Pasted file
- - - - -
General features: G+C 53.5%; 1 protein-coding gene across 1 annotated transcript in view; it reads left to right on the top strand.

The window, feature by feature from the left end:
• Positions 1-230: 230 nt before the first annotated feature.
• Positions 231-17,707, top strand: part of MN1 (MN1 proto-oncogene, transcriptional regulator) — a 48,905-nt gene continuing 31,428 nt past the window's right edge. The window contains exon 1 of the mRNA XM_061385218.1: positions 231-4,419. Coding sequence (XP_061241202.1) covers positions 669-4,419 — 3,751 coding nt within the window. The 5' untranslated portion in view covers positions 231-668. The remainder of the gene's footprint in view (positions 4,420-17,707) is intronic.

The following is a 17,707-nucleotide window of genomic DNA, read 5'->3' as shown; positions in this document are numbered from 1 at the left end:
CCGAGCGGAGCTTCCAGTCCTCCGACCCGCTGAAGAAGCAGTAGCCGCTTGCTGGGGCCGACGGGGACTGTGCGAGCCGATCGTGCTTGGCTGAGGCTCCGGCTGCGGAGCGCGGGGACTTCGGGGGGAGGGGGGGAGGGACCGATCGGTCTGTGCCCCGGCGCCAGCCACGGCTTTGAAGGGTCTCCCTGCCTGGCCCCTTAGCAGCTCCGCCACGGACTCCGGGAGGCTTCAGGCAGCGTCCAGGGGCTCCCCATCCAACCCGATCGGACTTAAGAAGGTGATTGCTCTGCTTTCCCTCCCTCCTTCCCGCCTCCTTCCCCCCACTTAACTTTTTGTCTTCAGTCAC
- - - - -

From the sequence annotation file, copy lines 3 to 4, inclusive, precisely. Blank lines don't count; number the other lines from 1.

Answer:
• Positions 1-230: 230 nt before the first annotated feature.
• Positions 231-17,707, top strand: part of MN1 (MN1 proto-oncogene, transcriptional regulator) — a 48,905-nt gene continuing 31,428 nt past the window's right edge. The window contains exon 1 of the mRNA XM_061385218.1: positions 231-4,419. Coding sequence (XP_061241202.1) covers positions 669-4,419 — 3,751 coding nt within the window. The 5' untranslated portion in view covers positions 231-668. The remainder of the gene's footprint in view (positions 4,420-17,707) is intronic.